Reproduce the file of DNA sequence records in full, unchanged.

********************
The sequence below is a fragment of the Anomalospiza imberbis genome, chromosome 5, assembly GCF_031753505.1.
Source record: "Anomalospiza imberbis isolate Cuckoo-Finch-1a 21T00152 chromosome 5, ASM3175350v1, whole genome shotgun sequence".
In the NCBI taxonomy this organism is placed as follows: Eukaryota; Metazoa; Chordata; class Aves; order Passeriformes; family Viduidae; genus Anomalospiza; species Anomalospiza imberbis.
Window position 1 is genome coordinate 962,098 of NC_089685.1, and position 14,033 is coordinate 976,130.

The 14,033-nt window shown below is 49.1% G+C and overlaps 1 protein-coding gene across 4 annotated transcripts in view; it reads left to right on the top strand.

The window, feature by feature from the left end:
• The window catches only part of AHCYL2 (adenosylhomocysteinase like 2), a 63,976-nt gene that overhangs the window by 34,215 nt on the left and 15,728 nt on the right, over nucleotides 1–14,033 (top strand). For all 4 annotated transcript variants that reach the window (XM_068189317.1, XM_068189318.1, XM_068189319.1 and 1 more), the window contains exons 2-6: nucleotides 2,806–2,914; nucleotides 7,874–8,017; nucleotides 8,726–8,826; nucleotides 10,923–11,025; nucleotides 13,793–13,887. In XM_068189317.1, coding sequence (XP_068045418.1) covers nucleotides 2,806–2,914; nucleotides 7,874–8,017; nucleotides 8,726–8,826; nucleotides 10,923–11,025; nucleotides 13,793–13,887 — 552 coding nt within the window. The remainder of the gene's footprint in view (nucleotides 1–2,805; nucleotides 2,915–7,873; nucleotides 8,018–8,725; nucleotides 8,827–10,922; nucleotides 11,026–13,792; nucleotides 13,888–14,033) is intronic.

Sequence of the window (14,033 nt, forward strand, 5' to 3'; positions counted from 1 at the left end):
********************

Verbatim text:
The sequence below is a fragment of the Anomalospiza imberbis genome, chromosome 5, assembly GCF_031753505.1.
Source record: "Anomalospiza imberbis isolate Cuckoo-Finch-1a 21T00152 chromosome 5, ASM3175350v1, whole genome shotgun sequence".
In the NCBI taxonomy this organism is placed as follows: Eukaryota; Metazoa; Chordata; class Aves; order Passeriformes; family Viduidae; genus Anomalospiza; species Anomalospiza imberbis.
Window position 1 is genome coordinate 962,098 of NC_089685.1, and position 14,033 is coordinate 976,130.

The 14,033-nt window shown below is 49.1% G+C and overlaps 1 protein-coding gene across 4 annotated transcripts in view; it reads left to right on the top strand.

The window, feature by feature from the left end:
• The window catches only part of AHCYL2 (adenosylhomocysteinase like 2), a 63,976-nt gene that overhangs the window by 34,215 nt on the left and 15,728 nt on the right, over nucleotides 1–14,033 (top strand). For all 4 annotated transcript variants that reach the window (XM_068189317.1, XM_068189318.1, XM_068189319.1 and 1 more), the window contains exons 2-6: nucleotides 2,806–2,914; nucleotides 7,874–8,017; nucleotides 8,726–8,826; nucleotides 10,923–11,025; nucleotides 13,793–13,887. In XM_068189317.1, coding sequence (XP_068045418.1) covers nucleotides 2,806–2,914; nucleotides 7,874–8,017; nucleotides 8,726–8,826; nucleotides 10,923–11,025; nucleotides 13,793–13,887 — 552 coding nt within the window. The remainder of the gene's footprint in view (nucleotides 1–2,805; nucleotides 2,915–7,873; nucleotides 8,018–8,725; nucleotides 8,827–10,922; nucleotides 11,026–13,792; nucleotides 13,888–14,033) is intronic.

Sequence of the window (14,033 nt, forward strand, 5' to 3'; positions counted from 1 at the left end):